Lecture: Stories across borders

Leading Indian feminist gives lecture at SDPI conference.


Omar Quraishi December 23, 2010

ISLAMABAD: One of India’s leading feminists and founder of perhaps South Asia’s first and only publishing house dedicated solely to feminist issues gave a short, instructive talk at an SDPI conference.

Urvashi Butalia was speaking at Sustainable Development Policy Institute’s (SDPI) 13th conference, titled “Peace and Sustainable Development in South Asia: The Way Forward”, which started in Islamabad on Tuesday.

Butalia, who was born in Ambala, and is founder of the publishing house Kali for Women (catering solely to female writers) was the last person to speak during the plenary session, at which the federal secretary of the ministry of environment gave a very boring speech filled with clichés and bad pronunciation.

She started off by talking about what she said was a recent meeting she had in New Delhi with an organisation calling itself the “Pakistan Oustees Group”.

Before she began her story, she said that she was not an expert on any of the issues that were going to be discussed at the conference such as climate change, post-floods relief and rehabilitation and that her interest lay primarily in stories from the ground above, about real people. (Incidentally, this was the subject of her ground-breaking book “The Other Side of Silence: Voices from the Partition of India”.)

She said the group comprised of people who, over the years, had come from Pakistan, after crossing the border. They were mostly living in Barmer, in the Indian state of Rajasthan, and included some Muslims as well.

Batalia said that most of these people were from parts of interior Sindh and Balochistan and had not moved to India during the time of partition, mainly because the violence was far from where they lived and there was no immediate pressing need for them to move to India.

However, this changed with the nature of Pakistan’s relationship with India and she said there were two subsequent periods, where more than 100,000 people migrated. These migrations coincided with the two wars the neighbours had, in 1965 and then in 1971.

Butalia added that the issue now was that most of those who had come to India had had Pakistani passports, which have since expired. So they could not get new passports, not that they want new Pakistani passports now.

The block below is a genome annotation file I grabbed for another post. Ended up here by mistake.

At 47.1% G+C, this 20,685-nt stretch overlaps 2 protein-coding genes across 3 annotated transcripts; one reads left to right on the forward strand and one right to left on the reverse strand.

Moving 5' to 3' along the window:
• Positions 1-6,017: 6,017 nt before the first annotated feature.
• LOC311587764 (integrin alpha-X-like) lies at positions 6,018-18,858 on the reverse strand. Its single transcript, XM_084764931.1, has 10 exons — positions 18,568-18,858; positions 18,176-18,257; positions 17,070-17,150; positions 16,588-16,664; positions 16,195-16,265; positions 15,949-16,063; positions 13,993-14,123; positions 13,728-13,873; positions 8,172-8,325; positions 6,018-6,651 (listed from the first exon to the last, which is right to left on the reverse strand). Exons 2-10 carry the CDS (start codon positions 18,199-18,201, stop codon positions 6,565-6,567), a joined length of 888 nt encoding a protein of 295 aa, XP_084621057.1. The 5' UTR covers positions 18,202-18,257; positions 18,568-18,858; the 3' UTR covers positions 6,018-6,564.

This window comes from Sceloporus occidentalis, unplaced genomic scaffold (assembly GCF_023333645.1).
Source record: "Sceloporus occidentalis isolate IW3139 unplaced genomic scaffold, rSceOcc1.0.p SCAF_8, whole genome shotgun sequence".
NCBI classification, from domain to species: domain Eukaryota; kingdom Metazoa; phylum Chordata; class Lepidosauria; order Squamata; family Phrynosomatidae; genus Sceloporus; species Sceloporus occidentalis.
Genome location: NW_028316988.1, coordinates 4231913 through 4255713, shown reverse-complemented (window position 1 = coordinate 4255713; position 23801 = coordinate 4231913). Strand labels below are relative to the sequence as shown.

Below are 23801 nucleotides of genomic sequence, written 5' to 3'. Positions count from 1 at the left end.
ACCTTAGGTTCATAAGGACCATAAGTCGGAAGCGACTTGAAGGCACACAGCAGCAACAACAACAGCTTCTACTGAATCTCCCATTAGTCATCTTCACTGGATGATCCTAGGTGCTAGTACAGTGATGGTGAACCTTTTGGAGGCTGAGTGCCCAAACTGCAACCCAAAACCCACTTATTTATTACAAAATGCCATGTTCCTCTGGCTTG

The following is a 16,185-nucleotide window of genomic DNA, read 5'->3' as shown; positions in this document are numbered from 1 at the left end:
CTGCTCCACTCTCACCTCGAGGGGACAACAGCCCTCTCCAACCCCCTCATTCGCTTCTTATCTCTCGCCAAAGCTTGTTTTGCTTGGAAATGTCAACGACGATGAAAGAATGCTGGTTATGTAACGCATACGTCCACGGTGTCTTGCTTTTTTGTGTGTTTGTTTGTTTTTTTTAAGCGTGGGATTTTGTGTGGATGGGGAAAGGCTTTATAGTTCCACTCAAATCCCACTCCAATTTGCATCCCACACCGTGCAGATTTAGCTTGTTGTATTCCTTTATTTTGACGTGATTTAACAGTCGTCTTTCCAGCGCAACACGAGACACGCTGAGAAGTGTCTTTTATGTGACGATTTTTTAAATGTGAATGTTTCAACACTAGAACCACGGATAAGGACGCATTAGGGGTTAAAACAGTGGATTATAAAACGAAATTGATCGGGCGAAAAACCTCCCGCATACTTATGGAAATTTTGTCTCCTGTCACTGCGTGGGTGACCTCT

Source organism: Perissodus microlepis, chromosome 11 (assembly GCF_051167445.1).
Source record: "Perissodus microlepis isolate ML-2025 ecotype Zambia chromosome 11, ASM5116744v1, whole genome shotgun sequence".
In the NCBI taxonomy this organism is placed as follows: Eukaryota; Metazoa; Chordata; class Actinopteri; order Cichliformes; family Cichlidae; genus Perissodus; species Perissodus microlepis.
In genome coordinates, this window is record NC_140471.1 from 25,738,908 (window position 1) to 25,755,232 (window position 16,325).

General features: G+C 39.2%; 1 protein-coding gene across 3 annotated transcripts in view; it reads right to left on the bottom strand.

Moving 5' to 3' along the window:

As for the Indian government, it did not consider them refugees because they left Pakistan voluntarily and not to flee a war or persecution as such. However, over the years, things had become difficult for religious minorities in Pakistan and this movement post-1947 was part of that.

She also explained that this group included Muslims because some of them, living close to the border on the Pakistani side, had married spouses in India and since the stringent visa regime made it very difficult for such marriages to carry on. So some spouses on the Pakistan’s side simply crossed the border.

Towards the end of her lecture, Butalia told the story of Rajender Bedi and Chaudhry Abdul Latif. Bedi, a teacher in Lahore, had to flee because of the violence at the time of partition and left his vast library and trove of books behind in Lahore. His house was allotted to Latif, who had migrated from East Punjab.

Over the years, Bedi tried to get his books back. Once, he even managed to return to Lahore. He went back to his former house but Latif was not there, so Bedi had to return to India empty-handed. He then wrote a letter to Latif, which eventually became the foundation of a blossoming relationship which lasted till both men died. Butalia hoped that this sense of friendship will continue to blossom between the two countries.

Published in The Express Tribune, December 23rd, 2010.

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